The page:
I am Connor Matthews, currently a 5-0 Professional MMA fighter, fighting out of The Controller MMA Proving Grounds in Wareham, Massachusetts. I started my Martial Arts Journey at the young age of four. Over the years I have been involved in a wide variety of martial arts ranging from American Kenpo and Taekwondo to Jiu Jitsu. In 2008, during my sophomore year of high school, I started training in MMA as a means to channel my teenage aggression.
I was immediately addicted to the sport and before long I was training almost every day in addition to other high school sports such as hockey and football. One month after I graduated High school in June 2011, I had my first MMA fight at the age of 18. I was fighting at every opportunity whether it was KickBoxing, MMA or Boxing. I did this for about 2 years before my parents really started to get on me about what I was going to do with my life outside of fighting.
I knew that I wanted to continue my martial arts journey but needed a job that would allow me to train and possibly use the skills I had learned over the years. This is what led me to enlist as a United States Airforce as Combat Controller in 2013. Not many people know who Combat Controllers are, but they are an elite member of the United States Special Operations who are typically attached to other special forces teams such as Green Beret or Navy Seals. They are certified Air Traffic Controllers that deploy into combat and hostile environments to establish assault zones or airfields, while simultaneously conducting fire support and command and control activities. Training to become a Combat controller is one of the most rigorous of all military jobs and it took me about three years to finish the entire Pipeline. Accomplishing schools such as Combat Dive, Army HALO and Special Tactics Training School. Becoming a Combat Controller was probably the hardest and most rewarding accomplishment of my life.
After My training was complete, I was stationed at the 22nd Special Tactics Squadron in Joint Base Lewis McChord Washington. In 2017 and 2018 I was deployed to Afghanistan. My time in a war zone took its toll on my mental wellbeing. When I returned home from my deployment, I knew something was off and found myself looking for a way to get back to feeling normal. Like I have done throughout my entire life I turned back to Martials Arts, an outlet to help me deal with these issues. Once again, I caught the Martial Arts bug and began training in earnest. Within a short period of time, as I got into the familiarity and rhythm of training and began to focus on the positive mental attitude that Martial Arts inspire, my outlook began to improve and began to regain a sense of purpose. Slowly, but steadily I began to feel like my normal, pre-war zone self. While still in the active-duty military I somehow managed to take three more amateur MMA bouts. After six years in the Airforce and feeling that I’ve accomplished pretty much what I wanted with my military career I decided to separate from the Airforce to pursue a new goal of making it to the UFC.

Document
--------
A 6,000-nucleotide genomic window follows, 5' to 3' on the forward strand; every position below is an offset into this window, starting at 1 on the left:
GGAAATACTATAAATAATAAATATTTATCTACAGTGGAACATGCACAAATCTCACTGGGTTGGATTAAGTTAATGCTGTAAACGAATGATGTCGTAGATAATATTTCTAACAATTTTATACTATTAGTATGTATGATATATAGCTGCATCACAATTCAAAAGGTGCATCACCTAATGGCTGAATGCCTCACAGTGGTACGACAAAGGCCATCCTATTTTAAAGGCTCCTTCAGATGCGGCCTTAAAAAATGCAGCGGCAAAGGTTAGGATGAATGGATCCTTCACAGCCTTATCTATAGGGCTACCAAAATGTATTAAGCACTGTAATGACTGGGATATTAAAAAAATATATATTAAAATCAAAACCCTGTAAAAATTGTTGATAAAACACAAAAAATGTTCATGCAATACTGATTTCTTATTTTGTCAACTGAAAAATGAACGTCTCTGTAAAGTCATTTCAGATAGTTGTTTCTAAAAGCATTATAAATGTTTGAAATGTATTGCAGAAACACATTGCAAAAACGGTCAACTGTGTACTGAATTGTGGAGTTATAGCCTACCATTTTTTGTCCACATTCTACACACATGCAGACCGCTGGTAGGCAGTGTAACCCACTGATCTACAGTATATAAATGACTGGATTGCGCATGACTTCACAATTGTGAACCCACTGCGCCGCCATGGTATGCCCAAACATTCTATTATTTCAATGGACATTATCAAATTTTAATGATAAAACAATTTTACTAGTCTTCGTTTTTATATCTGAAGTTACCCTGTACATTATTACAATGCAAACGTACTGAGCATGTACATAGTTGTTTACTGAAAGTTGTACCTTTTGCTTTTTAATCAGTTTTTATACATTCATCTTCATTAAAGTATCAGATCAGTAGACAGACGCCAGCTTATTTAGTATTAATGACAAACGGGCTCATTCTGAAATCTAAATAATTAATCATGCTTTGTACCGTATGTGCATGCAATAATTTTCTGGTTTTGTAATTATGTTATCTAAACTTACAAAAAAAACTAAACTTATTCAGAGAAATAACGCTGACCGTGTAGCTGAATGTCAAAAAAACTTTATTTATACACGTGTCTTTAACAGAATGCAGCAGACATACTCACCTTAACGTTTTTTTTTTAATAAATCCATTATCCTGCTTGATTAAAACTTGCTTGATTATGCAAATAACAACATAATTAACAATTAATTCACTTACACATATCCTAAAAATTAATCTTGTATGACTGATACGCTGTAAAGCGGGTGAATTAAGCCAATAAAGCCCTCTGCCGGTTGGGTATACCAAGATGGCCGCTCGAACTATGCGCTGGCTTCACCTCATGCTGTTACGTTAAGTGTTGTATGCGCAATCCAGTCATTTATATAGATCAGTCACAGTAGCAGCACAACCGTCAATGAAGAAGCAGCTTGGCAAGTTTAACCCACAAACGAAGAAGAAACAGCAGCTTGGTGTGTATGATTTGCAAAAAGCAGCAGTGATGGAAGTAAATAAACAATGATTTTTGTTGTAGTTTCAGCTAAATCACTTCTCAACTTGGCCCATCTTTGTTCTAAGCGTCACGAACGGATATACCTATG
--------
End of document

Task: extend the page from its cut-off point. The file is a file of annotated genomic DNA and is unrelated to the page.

As I focus on my new career as a Professional MMA fighter, I also want to share the benefits I have gained from Martial Arts with other veterans and first responders that may have experienced similar mental trauma. At least one day a week I conduct a community-based Jiu Jitsu class for veterans, fire, police and other first responders. I try to show that there are alternative positive ways to deal with the mental scars and trauma that these people often sustain while working serving their country and communities. I particularly enjoy teaching police officers’ techniques to avoid the use of unnecessary lethal force.